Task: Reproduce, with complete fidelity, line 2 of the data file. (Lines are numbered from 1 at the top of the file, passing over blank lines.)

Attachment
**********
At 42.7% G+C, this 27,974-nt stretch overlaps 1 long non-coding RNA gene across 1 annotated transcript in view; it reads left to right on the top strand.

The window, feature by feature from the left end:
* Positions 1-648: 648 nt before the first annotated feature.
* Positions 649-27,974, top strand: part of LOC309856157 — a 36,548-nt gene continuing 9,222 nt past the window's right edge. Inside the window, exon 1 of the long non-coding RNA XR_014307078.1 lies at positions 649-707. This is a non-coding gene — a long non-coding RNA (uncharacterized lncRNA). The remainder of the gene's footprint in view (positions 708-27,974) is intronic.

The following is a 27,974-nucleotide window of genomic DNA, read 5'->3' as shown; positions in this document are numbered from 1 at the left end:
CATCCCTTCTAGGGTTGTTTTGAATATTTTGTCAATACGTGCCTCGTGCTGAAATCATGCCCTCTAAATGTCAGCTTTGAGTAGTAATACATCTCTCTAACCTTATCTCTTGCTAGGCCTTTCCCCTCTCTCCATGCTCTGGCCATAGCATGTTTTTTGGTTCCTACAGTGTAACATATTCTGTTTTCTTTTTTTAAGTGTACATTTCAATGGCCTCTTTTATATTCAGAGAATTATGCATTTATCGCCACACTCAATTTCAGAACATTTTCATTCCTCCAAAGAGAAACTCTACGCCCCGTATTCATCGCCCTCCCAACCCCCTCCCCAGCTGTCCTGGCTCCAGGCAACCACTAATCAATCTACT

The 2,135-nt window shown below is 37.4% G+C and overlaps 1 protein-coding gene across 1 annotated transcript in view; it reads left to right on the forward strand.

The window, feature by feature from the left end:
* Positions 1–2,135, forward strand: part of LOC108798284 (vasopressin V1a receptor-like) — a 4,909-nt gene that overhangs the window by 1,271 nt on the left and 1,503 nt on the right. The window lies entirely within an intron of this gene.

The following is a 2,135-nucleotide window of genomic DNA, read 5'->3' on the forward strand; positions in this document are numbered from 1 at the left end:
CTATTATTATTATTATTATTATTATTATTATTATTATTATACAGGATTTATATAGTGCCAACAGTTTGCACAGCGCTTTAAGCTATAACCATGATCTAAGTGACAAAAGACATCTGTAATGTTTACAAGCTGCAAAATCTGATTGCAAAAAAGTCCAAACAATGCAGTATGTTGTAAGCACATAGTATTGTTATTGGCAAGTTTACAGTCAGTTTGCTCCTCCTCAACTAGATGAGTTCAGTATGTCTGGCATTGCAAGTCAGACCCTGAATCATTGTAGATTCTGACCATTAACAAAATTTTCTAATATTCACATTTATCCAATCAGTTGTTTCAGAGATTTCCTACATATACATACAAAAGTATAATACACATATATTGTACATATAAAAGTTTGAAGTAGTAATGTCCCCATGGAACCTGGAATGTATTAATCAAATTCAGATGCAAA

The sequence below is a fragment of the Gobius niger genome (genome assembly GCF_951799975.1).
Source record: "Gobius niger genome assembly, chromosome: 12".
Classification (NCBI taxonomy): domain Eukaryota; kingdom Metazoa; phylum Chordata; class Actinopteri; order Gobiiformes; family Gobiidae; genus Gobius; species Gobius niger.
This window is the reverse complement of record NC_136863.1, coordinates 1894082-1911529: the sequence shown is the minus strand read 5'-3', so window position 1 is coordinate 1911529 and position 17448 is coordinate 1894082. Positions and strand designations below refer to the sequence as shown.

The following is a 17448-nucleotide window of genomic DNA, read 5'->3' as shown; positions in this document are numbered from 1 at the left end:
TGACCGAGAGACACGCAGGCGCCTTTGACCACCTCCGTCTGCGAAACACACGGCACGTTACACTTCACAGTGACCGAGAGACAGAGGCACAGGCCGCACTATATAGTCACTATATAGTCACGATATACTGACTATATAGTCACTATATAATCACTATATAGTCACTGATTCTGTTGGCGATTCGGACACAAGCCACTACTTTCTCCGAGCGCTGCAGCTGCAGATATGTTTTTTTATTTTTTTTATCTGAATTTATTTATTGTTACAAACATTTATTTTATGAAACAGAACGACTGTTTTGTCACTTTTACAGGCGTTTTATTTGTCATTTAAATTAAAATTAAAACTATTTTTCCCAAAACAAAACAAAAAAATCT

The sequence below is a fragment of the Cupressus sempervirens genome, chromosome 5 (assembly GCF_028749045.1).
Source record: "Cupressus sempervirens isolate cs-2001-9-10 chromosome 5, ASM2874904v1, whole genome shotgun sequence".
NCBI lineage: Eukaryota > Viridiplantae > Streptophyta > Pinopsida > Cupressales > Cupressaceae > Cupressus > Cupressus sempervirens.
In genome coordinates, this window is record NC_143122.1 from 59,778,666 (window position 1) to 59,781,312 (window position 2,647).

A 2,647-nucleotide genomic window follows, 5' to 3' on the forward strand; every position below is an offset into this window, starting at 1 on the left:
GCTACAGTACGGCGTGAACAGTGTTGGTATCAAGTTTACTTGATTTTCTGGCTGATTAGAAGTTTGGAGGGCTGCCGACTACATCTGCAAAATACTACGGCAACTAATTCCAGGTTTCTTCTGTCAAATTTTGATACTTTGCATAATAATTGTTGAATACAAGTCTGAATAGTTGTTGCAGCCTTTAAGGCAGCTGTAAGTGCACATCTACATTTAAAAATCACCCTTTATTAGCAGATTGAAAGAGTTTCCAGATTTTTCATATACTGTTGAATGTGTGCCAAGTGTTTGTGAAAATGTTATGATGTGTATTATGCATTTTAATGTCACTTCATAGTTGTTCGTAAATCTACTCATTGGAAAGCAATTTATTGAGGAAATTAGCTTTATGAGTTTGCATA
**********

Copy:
The window, feature by feature from the left end: